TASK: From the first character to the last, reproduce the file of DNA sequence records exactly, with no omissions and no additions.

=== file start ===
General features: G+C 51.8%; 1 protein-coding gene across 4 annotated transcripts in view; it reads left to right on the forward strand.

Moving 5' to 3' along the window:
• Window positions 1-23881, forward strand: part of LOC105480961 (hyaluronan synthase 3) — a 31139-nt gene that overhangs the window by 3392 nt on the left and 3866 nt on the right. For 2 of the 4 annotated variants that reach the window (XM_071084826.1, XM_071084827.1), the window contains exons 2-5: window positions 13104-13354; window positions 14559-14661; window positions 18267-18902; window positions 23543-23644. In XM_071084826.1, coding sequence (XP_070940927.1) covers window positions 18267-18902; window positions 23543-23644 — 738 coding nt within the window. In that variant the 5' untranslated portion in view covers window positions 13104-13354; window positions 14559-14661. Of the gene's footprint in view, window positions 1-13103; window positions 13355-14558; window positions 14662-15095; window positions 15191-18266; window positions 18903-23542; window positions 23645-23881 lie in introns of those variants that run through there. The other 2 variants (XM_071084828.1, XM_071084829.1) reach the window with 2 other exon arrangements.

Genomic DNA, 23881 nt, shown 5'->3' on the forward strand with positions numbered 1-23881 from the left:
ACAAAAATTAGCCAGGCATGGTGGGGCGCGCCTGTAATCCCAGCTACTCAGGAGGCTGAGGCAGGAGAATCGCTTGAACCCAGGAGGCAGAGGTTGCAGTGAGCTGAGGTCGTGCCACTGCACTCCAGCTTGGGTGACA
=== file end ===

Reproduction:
General features: G+C 51.8%; 1 protein-coding gene across 4 annotated transcripts in view; it reads left to right on the forward strand.

Moving 5' to 3' along the window:
• Window positions 1-23881, forward strand: part of LOC105480961 (hyaluronan synthase 3) — a 31139-nt gene that overhangs the window by 3392 nt on the left and 3866 nt on the right. For 2 of the 4 annotated variants that reach the window (XM_071084826.1, XM_071084827.1), the window contains exons 2-5: window positions 13104-13354; window positions 14559-14661; window positions 18267-18902; window positions 23543-23644. In XM_071084826.1, coding sequence (XP_070940927.1) covers window positions 18267-18902; window positions 23543-23644 — 738 coding nt within the window. In that variant the 5' untranslated portion in view covers window positions 13104-13354; window positions 14559-14661. Of the gene's footprint in view, window positions 1-13103; window positions 13355-14558; window positions 14662-15095; window positions 15191-18266; window positions 18903-23542; window positions 23645-23881 lie in introns of those variants that run through there. The other 2 variants (XM_071084828.1, XM_071084829.1) reach the window with 2 other exon arrangements.

Genomic DNA, 23881 nt, shown 5'->3' on the forward strand with positions numbered 1-23881 from the left:
ACAAAAATTAGCCAGGCATGGTGGGGCGCGCCTGTAATCCCAGCTACTCAGGAGGCTGAGGCAGGAGAATCGCTTGAACCCAGGAGGCAGAGGTTGCAGTGAGCTGAGGTCGTGCCACTGCACTCCAGCTTGGGTGACA